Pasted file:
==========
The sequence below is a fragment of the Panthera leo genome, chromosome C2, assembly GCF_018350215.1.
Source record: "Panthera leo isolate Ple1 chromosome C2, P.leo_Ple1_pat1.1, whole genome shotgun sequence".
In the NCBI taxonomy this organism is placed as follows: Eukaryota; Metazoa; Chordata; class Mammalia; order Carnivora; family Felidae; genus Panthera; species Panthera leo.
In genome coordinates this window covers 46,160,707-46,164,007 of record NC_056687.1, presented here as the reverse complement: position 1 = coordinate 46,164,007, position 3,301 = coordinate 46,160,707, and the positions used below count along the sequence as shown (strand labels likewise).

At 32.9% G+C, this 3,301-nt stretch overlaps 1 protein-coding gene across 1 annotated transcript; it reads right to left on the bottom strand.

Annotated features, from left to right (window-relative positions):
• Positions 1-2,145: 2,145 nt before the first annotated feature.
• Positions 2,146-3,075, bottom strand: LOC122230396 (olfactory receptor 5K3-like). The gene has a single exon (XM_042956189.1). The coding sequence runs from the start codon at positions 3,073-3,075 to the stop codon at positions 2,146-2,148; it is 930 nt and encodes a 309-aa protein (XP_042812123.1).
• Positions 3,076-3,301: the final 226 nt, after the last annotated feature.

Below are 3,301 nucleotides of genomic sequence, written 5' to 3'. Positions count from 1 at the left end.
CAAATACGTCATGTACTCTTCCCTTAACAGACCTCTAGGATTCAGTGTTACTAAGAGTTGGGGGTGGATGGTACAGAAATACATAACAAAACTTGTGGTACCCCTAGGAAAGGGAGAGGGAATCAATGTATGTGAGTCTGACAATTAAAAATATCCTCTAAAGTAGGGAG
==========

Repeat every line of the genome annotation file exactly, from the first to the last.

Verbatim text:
The sequence below is a fragment of the Panthera leo genome, chromosome C2, assembly GCF_018350215.1.
Source record: "Panthera leo isolate Ple1 chromosome C2, P.leo_Ple1_pat1.1, whole genome shotgun sequence".
In the NCBI taxonomy this organism is placed as follows: Eukaryota; Metazoa; Chordata; class Mammalia; order Carnivora; family Felidae; genus Panthera; species Panthera leo.
In genome coordinates this window covers 46,160,707-46,164,007 of record NC_056687.1, presented here as the reverse complement: position 1 = coordinate 46,164,007, position 3,301 = coordinate 46,160,707, and the positions used below count along the sequence as shown (strand labels likewise).

At 32.9% G+C, this 3,301-nt stretch overlaps 1 protein-coding gene across 1 annotated transcript; it reads right to left on the bottom strand.

Annotated features, from left to right (window-relative positions):
• Positions 1-2,145: 2,145 nt before the first annotated feature.
• Positions 2,146-3,075, bottom strand: LOC122230396 (olfactory receptor 5K3-like). The gene has a single exon (XM_042956189.1). The coding sequence runs from the start codon at positions 3,073-3,075 to the stop codon at positions 2,146-2,148; it is 930 nt and encodes a 309-aa protein (XP_042812123.1).
• Positions 3,076-3,301: the final 226 nt, after the last annotated feature.

Below are 3,301 nucleotides of genomic sequence, written 5' to 3'. Positions count from 1 at the left end.
CAAATACGTCATGTACTCTTCCCTTAACAGACCTCTAGGATTCAGTGTTACTAAGAGTTGGGGGTGGATGGTACAGAAATACATAACAAAACTTGTGGTACCCCTAGGAAAGGGAGAGGGAATCAATGTATGTGAGTCTGACAATTAAAAATATCCTCTAAAGTAGGGAG